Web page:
The making of predominately silver items, such as hollowware (vessels such as bowls, cups, candlesticks etc.), flatware, household and ecclesiastical items, sculpture and regalia.
|Craft category||Precious metals|
|Historic area of significance||Sheffield (Flatware) Birmingham Small Working and Manufacturing, London Atelier Workshops and London Assay Office (The Goldsmiths’ Company) established by Royal Charter in 1327|
|Area currently practised||As above and nationally|
|Origin in the UK|
|Current no. of professionals (main income)||1000|
|Current no. of professionals (sideline to main income)
|Current no. of trainees||10 including 5 Goldsmiths’ Company Apprentices|
|Current total no. serious amateur makers
|Current total no. of leisure makers
|Minimum no. of craftspeople required|
The manufacture of vessels and other ceremonial artefacts in precious metals can be traced back to the bronze age here in the UK. Grave goods and archaeological finds of fine metalwork can be seen in collections across the UK. The church and ecclesiastical silver played a significant part in the development of mediaeval silversmithing techniques and a guild of Goldsmiths’ (workers in precious metals) responsible for the Assay of Plate and overseeing their craft was established in London in 1327. This is the origin of the Hallmarking process and while today there are four Assay Offices (London, Edinburgh, Birmingham and Sheffield) in the UK today. In previous centuries guild-based Assay Offices also existed where there were significant concentrations of silversmiths and goldsmiths including places like Chester and Yarmouth.
Until the Industrial Revolution silversmithing was predominately a low volume activity with much of the work hand fabricated. The Industrial revolution saw the introduction of mass production in places such as Birmingham (Matthew Boulton’s) famous Soho Manufactory and in Sheffield where flatware and cutlery were important products. Indeed, the Birmingham and Sheffield Assay Offices were created by Act of Parliament rather than Charter to meet the needs of local manufacturers. Use of domestic silver peaked in the 19th Century when domestic staff were viable options for the middle and upper class households. The maintenance of domestic plate being a time-consuming and repetitive process which became less popular after the decline in domestic staff after the first world war.
For much of the 20th Century silver in its many forms became the province of the Church, Ceremonial Plate and Commissions with a gradual decline in wider domestic use. The 1950/60s saw a renewed interest in design and a new generation of designer and makers came to the fore that developed successful businesses that targeted wealthier and discerning clients both in the UK and overseas.
The decline of the traditional silversmithing industry continues and it is today a shadow of its former scale in the UK. Positively, though, a new generation of designers and makers, represented by Contemporary British Silversmiths and incubated through initiatives such as Bishopsland Educational Trust and the Goldsmiths’ Centre are developing viable and sustainable businesses. They remain though, in part dependent upon the specialist craftspeople that make up the supply chain for the sector and therefore there will always be a risk for their long term sustainability if these supply chains breakdown.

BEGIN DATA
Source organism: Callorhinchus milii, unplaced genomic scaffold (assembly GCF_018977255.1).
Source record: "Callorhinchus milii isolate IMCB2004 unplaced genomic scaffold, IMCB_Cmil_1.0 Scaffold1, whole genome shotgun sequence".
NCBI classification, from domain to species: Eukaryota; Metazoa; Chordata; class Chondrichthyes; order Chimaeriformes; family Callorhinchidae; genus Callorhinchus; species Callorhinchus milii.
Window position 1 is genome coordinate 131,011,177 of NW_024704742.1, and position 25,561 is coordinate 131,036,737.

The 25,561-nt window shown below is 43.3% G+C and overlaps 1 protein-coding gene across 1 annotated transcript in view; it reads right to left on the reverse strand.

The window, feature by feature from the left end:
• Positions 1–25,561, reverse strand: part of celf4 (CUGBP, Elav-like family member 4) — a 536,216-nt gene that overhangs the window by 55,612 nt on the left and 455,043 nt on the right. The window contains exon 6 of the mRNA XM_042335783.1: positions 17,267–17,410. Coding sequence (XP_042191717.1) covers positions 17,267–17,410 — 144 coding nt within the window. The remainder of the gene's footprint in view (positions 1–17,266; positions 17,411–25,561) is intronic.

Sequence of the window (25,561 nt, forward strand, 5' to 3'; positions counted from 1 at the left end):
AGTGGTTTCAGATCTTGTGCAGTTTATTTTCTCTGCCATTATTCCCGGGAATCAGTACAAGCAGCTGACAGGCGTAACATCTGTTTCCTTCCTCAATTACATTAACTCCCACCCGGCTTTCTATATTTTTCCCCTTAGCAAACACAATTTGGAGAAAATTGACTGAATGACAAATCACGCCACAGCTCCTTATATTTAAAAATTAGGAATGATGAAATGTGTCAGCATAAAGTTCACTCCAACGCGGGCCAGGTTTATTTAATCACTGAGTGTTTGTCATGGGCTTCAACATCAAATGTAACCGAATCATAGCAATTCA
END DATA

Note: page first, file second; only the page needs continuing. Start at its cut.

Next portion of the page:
- London – craft and atelier workshops, specialist craftspeople, supply chain and regalia.
- Birmingham – manufacturing, small working and regalia.
- Sheffield – manufacturing flatware and cutlery.
- Polishing / Buffing / finishing
- Engine turning
- Hammer forming
- Joining / forming
- Casting / lost wax
- Sinking / tray
- Cutlery techniques
- Anticlastic forming
- Welding / TIG
- Gem setting
- Deep drawing
- Box making
- Hinge making
- Wax carving
- Roll printing
- Tool making
- Tube making
- Press forming
- Piercing / sawing
- CNC milling
- Wire drawing
- Mokume gane
Issues affecting the viability of the craft
Skills issues: Lack of craft training opportunities, disengagement by mainstream education providers at Degree level, lack of apprenticeships and other employment opportunities within the industry.
Skills issues: the closing of Polytechnic Colleges in the 90s has had a significant effect on skills within the industry.
Craftspeople currently known
Contemporary British Silversmiths (CBS) is running a three year Skills Training Programme offering skills training to mid career silversmiths. CBS found that many current silversmithing graduates do not have the skills, and many specific skills like box making, raising, flatware forging are dying out as the master silversmiths retire. The three year programme in partnership with Goldsmiths’ Centre offers free training to current silversmiths with the proviso that they pass their skills on in some format.